The Aravind Eye Hospital

Utilizing Porter’s Evolution of Global Competition, the following section identifies several key factors that led to Aravind’s success. The factor conditions, firm strategy and rivalry, related industries and demand conditions were fundamental to this eye hospital’s social and financial realization. 1. Factor Conditions: Labor and capital conditions contributed immensely to the success of Aravind. In terms of labor, Dr. V inspired his family members to take part in his vision, therefore creating a pipeline of committed and intellectual business partners.

According to the case, as Aravind expanded from a small 20 bed hospital to a 600 bed hospital, his brother, sister, and nephew took on administrative roles in the hospital among the multiple family doctors who eventually joined the venture. The familial involvement led to many cost saving initiatives in Aravind’s capital investments. His brother, G. Srinivasan, a civil engineer contractor, constructed all hospital buildings at cost, freeing up capital to invest in other parts of the business. In addition, Dr. V provided continuous training and support to its personnel which likely contributed to their retention and attraction of eye doctors at the hospital.

2. Firm Strategy and Rivalry: Given that India contributed to one-third of the blindness in Asia, the Aravind strategy was clear. Dr. V’s vision for Aravind was to “bring eyesight to the masses of poor people in India, Asia, Africa, and all over the world. ” The case does not explore any rivalry that existed for Aravind, but as this profession requires highly skilled professionals and expensive equipment to perform the services, it can be assumed that this market would have high barriers to entry.

Although the government played an active role in blindness prevention care programs, they only allocated roughly $2 million annually. This is a far cry from the $200 million that the World Bank estimated as the required capital to build the infrastructure, purchase equipment, and overcome the country’s blindness problem. Without government support, Dr. V was able to create this empire by initially mortgaging his own home and using the revenues generated from the early operations to pay for the expanding facilities. 3. Demand Condition: As already mentioned, Dr. V’s familial support played a large role in the success of this company.

Given the vertical anthropology of the Indian society, Dr. V was able to utilize his family members acquired knowledge to further the company’s goals. Dr. V explains that as the eldest son, he was responsible for educating and looking after his younger siblings after his father died. With the commitment of his family, his sister recalled that she and the other employees worked twice as hard for half the salary. Although the income of the Aravind hospital was not market value, his sister further explained that what they lost in earnings, they gained in professional support as they were prompted by Dr.

V to take part in anything that would advance their professional standing. 4. Related industries: As discussed in the case, the main spinoff industry is clear: the eye camps. Sundar notes: “we don’t have to sell the idea of an eye camp to anyone. There are far more individuals, businesses and social organizations that need our services than what we can effectively offer. ” These camps were integral in bringing eye care to the broader communities, not only those who could afford hospital services. These camps, it seems, are beginning to reach Dr. V’s goal of spreading the Aravind model to “every nook and corner of India, Asia and Africa. ”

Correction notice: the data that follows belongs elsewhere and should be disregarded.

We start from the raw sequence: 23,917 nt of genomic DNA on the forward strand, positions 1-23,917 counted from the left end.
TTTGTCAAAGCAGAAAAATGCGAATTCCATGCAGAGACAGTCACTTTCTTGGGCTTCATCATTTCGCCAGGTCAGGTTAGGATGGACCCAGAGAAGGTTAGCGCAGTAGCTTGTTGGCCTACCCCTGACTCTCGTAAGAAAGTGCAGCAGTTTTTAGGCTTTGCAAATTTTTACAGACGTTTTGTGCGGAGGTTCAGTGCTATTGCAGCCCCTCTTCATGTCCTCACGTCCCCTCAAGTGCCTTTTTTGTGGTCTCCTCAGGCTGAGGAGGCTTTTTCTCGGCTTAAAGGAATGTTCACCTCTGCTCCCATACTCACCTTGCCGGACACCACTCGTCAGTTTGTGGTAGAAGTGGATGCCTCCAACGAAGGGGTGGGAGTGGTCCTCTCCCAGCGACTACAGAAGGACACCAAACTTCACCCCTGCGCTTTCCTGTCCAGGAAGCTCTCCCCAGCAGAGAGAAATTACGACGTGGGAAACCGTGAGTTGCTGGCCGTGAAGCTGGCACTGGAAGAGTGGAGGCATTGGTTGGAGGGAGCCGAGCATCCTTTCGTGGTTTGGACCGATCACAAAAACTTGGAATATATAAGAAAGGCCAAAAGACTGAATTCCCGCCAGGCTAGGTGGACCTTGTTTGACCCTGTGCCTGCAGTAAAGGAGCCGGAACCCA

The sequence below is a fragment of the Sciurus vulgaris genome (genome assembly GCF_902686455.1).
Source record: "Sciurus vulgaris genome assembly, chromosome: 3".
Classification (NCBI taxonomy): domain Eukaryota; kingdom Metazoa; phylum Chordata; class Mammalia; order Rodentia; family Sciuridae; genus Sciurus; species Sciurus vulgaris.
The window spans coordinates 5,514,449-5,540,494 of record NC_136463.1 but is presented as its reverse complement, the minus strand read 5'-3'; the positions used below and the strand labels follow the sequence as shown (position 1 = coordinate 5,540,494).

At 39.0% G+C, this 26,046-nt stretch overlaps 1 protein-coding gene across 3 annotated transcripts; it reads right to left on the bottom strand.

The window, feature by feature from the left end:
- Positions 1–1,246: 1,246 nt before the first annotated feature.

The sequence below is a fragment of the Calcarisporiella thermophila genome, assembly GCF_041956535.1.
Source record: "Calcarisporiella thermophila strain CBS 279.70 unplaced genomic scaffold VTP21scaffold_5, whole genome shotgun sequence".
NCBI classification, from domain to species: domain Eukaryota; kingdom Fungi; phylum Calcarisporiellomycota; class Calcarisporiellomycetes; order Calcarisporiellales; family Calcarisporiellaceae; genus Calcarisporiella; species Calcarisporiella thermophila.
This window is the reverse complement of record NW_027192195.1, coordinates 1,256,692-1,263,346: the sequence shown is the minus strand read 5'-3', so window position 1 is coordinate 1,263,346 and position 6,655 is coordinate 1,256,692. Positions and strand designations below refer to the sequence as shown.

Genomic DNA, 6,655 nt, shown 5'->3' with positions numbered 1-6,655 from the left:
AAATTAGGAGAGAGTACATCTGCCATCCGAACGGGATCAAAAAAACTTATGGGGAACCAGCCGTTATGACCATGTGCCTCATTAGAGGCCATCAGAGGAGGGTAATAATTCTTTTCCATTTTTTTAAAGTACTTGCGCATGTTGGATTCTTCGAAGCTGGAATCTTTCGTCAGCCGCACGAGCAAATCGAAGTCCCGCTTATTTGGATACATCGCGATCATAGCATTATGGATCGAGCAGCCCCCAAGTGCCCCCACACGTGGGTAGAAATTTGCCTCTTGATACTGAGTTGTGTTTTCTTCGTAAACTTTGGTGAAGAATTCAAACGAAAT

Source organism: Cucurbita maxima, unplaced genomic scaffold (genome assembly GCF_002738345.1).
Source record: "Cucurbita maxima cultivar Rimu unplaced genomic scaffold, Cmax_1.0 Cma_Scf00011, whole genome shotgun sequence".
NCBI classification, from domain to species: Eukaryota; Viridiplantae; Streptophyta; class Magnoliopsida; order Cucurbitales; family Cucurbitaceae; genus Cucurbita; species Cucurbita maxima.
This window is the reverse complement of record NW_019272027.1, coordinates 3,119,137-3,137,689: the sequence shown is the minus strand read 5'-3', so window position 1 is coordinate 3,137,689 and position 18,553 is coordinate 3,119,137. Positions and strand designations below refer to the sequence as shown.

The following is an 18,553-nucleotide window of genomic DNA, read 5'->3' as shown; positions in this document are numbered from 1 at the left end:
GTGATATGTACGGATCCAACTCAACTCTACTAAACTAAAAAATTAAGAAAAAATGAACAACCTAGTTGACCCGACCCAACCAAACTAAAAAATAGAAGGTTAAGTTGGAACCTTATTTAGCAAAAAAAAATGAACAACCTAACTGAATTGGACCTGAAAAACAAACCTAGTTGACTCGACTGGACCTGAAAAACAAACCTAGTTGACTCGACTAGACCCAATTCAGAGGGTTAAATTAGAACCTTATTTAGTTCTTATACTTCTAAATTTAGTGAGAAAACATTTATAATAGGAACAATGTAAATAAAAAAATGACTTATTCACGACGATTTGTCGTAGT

As we can see through the issues Thulasi describes, this will not be an easy task. Dr. Venkataswamy: His Pivotal Role and Leadership Style Dr. V’s role has been incredibly pivotal. The creation of the Aravind Eye Hospital as well as its expansion from 20 beds to 1,224 beds was largely due to his leadership. After rising to the head of the Department of Ophthalmology at the Government Madurai Medical College and to head Eye Surgery at the Government Erskine Hospital Madurai, he retired and went on to fulfill a life-long dream by opening up a private, nonprofit eye hospital that would provide quality eye care.

He believed and modeled the ideals of Mahatma Gandhi and Dwami Aurobindo by serving God and humanity through dedication to his professional life. He inspired his family to do the same and his sister and brother-in-law were the first surgeons (along with Dr. V) at the hospital. He leads by example and has garnered success and respect from his leadership. He follows the principles of the reading, “Innovation’s Holy Grail” by:

1. His goal is inclusive growth by thinking of the unserved customers. He figures out how to provide quality eye-care and to perform cataract surgery on a population that could not afford it and restores their sight at no charge. He has figured out how to do this and to do it sustainably. His vision is unambiguous. He articulated his dream and his vision very clearly and was able to convince other quality surgeons to take a dramatic decrease in pay to follow him.

Along with that, his vision has an obvious human dimension. He also remains engaged with the hospital and doesn’t ask more of the employees than what he himself provides. 2. He absolutely sets stretch targets as he is constantly thinking of how to expand to eradicate blindness all over the world. He wants to know how to mass market and franchise his operation globally to meet the needs of many more people. 3. He has learned to innovate despite constraints. He didn’t let the original lack of money or credibility hinder his progress.

He even mortgaged his own home for the initial funding which led to enough revenue to self-sustain and eventually expand. Dr. V’s focus is absolutely, undoubtedly on people. His work has become profitable but his focus has always been on the people that he is serving, his customers. He also keeps focus on his staff, providing them with in-house training as well as (eventually) competitive salaries. The Evolution of the Aravind Eye Hospital Dr. V’s staff is made up of well educated, diversely trained family members and staff trained onsite. All are encouraged to utilize the skills they have while growing their knowledge base. 1. Dr. V brought in various family members to be part of his team and utilized their strengths.